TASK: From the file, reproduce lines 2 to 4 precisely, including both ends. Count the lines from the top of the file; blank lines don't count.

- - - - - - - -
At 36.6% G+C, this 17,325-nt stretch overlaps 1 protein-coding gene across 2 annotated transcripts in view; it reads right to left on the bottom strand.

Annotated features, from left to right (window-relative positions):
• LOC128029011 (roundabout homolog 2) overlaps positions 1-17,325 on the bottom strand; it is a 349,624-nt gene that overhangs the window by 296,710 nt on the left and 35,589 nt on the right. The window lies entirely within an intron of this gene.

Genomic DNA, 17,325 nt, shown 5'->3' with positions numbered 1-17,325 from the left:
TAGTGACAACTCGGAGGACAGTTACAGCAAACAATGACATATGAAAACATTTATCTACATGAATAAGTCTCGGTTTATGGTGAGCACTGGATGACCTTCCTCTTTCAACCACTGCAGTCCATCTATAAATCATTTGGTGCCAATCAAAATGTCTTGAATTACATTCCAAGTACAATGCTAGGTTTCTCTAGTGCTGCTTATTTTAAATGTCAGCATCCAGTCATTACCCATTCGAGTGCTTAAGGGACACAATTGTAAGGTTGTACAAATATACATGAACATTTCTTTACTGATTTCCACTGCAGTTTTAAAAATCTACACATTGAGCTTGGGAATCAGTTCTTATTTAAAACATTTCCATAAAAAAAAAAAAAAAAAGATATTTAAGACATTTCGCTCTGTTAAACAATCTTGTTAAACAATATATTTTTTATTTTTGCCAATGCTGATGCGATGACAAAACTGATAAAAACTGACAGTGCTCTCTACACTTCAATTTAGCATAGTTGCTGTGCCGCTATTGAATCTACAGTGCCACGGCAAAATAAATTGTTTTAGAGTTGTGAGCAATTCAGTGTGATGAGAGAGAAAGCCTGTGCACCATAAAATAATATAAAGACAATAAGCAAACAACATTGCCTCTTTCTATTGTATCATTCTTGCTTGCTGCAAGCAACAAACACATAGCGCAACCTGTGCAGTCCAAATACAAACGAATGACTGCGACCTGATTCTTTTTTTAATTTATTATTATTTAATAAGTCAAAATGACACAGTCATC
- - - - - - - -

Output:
Annotated features, from left to right (window-relative positions):
• LOC128029011 (roundabout homolog 2) overlaps positions 1-17,325 on the bottom strand; it is a 349,624-nt gene that overhangs the window by 296,710 nt on the left and 35,589 nt on the right. The window lies entirely within an intron of this gene.

Genomic DNA, 17,325 nt, shown 5'->3' with positions numbered 1-17,325 from the left: